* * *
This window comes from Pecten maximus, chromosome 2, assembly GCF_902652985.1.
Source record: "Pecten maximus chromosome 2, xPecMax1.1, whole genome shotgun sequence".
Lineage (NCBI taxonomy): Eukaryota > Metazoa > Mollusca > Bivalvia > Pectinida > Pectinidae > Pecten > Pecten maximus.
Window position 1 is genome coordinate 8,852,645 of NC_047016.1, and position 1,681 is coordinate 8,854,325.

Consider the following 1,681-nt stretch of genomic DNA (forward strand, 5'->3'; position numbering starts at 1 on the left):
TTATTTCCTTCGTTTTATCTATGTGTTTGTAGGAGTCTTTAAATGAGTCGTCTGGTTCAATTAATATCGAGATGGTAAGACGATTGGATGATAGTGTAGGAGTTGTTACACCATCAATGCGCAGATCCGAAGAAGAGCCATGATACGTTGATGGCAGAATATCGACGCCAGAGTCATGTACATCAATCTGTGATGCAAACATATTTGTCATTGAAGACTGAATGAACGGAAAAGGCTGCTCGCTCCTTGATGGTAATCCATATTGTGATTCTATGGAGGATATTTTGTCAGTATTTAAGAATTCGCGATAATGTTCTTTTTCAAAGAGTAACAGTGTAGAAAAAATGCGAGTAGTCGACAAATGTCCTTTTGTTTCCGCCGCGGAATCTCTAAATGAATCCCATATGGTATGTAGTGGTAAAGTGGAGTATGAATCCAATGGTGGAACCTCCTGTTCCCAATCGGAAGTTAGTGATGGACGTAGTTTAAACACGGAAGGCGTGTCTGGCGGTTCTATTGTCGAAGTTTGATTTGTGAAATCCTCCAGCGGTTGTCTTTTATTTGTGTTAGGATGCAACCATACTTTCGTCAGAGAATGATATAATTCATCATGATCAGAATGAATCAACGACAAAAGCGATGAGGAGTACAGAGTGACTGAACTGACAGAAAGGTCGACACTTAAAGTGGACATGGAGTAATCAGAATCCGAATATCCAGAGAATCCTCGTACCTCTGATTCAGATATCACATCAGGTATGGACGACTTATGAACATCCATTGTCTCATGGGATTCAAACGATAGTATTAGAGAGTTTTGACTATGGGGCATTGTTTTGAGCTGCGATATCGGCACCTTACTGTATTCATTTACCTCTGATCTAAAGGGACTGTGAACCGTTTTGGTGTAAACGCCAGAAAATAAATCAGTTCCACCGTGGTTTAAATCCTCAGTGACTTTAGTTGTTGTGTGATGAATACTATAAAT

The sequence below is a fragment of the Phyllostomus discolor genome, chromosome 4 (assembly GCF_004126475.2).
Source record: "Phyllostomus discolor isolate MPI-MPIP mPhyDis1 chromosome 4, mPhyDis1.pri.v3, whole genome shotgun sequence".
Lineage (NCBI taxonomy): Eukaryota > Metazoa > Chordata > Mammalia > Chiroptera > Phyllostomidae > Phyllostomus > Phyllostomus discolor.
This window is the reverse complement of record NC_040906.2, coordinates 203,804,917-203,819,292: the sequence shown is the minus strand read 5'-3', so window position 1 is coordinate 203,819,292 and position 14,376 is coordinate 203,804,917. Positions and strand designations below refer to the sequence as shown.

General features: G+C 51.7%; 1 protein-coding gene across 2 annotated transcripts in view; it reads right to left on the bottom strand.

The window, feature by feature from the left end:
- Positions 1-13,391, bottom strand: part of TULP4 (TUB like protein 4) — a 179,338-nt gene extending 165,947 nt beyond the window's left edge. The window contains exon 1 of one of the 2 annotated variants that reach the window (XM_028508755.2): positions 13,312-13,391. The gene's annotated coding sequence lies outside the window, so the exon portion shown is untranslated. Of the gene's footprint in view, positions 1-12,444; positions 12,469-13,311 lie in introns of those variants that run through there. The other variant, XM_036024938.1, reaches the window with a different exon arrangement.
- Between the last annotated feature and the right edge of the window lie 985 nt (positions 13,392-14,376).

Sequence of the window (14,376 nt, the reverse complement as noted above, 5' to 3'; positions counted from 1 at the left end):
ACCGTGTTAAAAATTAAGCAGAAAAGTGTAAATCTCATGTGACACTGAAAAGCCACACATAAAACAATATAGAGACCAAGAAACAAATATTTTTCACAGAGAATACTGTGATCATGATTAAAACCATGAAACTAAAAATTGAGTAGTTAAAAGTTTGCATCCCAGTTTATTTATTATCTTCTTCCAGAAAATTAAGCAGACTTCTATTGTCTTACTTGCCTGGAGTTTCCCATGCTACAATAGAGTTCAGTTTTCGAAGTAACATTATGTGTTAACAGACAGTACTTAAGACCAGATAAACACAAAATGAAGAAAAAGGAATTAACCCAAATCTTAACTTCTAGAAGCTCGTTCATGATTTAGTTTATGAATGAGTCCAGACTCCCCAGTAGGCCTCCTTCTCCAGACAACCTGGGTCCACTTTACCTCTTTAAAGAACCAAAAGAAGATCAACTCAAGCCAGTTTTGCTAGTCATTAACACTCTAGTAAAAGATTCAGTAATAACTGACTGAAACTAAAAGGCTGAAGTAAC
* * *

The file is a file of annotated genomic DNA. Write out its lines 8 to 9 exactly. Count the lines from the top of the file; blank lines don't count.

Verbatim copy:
Source record: "Phyllostomus discolor isolate MPI-MPIP mPhyDis1 chromosome 4, mPhyDis1.pri.v3, whole genome shotgun sequence".
Lineage (NCBI taxonomy): Eukaryota > Metazoa > Chordata > Mammalia > Chiroptera > Phyllostomidae > Phyllostomus > Phyllostomus discolor.